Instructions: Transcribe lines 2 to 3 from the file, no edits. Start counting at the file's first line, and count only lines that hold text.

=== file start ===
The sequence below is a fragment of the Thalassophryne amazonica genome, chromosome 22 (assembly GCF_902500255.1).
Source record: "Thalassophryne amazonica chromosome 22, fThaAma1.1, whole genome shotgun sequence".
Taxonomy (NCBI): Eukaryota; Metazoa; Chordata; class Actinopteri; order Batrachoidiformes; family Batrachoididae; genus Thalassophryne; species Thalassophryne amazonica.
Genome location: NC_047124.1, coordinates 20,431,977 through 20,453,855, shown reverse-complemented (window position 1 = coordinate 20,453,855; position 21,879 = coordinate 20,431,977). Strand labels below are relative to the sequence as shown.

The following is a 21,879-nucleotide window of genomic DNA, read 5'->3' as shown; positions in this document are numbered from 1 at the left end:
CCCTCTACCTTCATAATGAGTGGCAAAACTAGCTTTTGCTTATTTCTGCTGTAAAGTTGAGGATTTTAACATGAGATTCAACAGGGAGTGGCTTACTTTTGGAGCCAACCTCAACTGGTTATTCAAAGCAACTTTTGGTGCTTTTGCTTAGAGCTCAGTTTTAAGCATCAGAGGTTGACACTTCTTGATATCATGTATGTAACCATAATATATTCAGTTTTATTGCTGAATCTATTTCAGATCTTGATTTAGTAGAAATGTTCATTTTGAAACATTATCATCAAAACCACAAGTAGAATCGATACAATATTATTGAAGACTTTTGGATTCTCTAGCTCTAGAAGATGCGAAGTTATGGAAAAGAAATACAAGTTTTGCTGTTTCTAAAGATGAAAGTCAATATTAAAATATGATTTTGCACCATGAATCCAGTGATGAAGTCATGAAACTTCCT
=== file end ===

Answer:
Source record: "Thalassophryne amazonica chromosome 22, fThaAma1.1, whole genome shotgun sequence".
Taxonomy (NCBI): Eukaryota; Metazoa; Chordata; class Actinopteri; order Batrachoidiformes; family Batrachoididae; genus Thalassophryne; species Thalassophryne amazonica.